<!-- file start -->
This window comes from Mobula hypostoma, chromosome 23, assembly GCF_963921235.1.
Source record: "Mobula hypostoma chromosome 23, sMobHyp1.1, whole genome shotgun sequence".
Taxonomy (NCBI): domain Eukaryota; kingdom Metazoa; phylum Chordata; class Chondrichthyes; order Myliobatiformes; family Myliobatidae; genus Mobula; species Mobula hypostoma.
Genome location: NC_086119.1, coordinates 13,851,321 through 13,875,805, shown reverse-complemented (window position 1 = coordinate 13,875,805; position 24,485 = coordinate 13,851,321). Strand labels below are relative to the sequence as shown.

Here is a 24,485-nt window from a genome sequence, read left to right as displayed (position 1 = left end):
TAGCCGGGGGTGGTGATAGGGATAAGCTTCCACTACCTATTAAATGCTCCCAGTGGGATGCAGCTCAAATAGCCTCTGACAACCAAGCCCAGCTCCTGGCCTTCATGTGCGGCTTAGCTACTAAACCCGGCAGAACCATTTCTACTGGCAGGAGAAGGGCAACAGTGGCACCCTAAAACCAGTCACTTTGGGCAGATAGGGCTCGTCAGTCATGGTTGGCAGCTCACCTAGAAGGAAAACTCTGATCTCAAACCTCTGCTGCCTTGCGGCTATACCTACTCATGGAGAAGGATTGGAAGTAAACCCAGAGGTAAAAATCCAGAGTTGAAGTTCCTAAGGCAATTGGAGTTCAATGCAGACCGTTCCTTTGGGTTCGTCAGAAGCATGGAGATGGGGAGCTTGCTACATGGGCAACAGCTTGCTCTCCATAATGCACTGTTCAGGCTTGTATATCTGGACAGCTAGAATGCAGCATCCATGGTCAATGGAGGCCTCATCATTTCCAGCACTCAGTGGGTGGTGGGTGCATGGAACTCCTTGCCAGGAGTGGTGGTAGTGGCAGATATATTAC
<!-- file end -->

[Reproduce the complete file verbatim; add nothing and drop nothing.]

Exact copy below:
This window comes from Mobula hypostoma, chromosome 23, assembly GCF_963921235.1.
Source record: "Mobula hypostoma chromosome 23, sMobHyp1.1, whole genome shotgun sequence".
Taxonomy (NCBI): domain Eukaryota; kingdom Metazoa; phylum Chordata; class Chondrichthyes; order Myliobatiformes; family Myliobatidae; genus Mobula; species Mobula hypostoma.
Genome location: NC_086119.1, coordinates 13,851,321 through 13,875,805, shown reverse-complemented (window position 1 = coordinate 13,875,805; position 24,485 = coordinate 13,851,321). Strand labels below are relative to the sequence as shown.

Here is a 24,485-nt window from a genome sequence, read left to right as displayed (position 1 = left end):
TAGCCGGGGGTGGTGATAGGGATAAGCTTCCACTACCTATTAAATGCTCCCAGTGGGATGCAGCTCAAATAGCCTCTGACAACCAAGCCCAGCTCCTGGCCTTCATGTGCGGCTTAGCTACTAAACCCGGCAGAACCATTTCTACTGGCAGGAGAAGGGCAACAGTGGCACCCTAAAACCAGTCACTTTGGGCAGATAGGGCTCGTCAGTCATGGTTGGCAGCTCACCTAGAAGGAAAACTCTGATCTCAAACCTCTGCTGCCTTGCGGCTATACCTACTCATGGAGAAGGATTGGAAGTAAACCCAGAGGTAAAAATCCAGAGTTGAAGTTCCTAAGGCAATTGGAGTTCAATGCAGACCGTTCCTTTGGGTTCGTCAGAAGCATGGAGATGGGGAGCTTGCTACATGGGCAACAGCTTGCTCTCCATAATGCACTGTTCAGGCTTGTATATCTGGACAGCTAGAATGCAGCATCCATGGTCAATGGAGGCCTCATCATTTCCAGCACTCAGTGGGTGGTGGGTGCATGGAACTCCTTGCCAGGAGTGGTGGTAGTGGCAGATATATTAC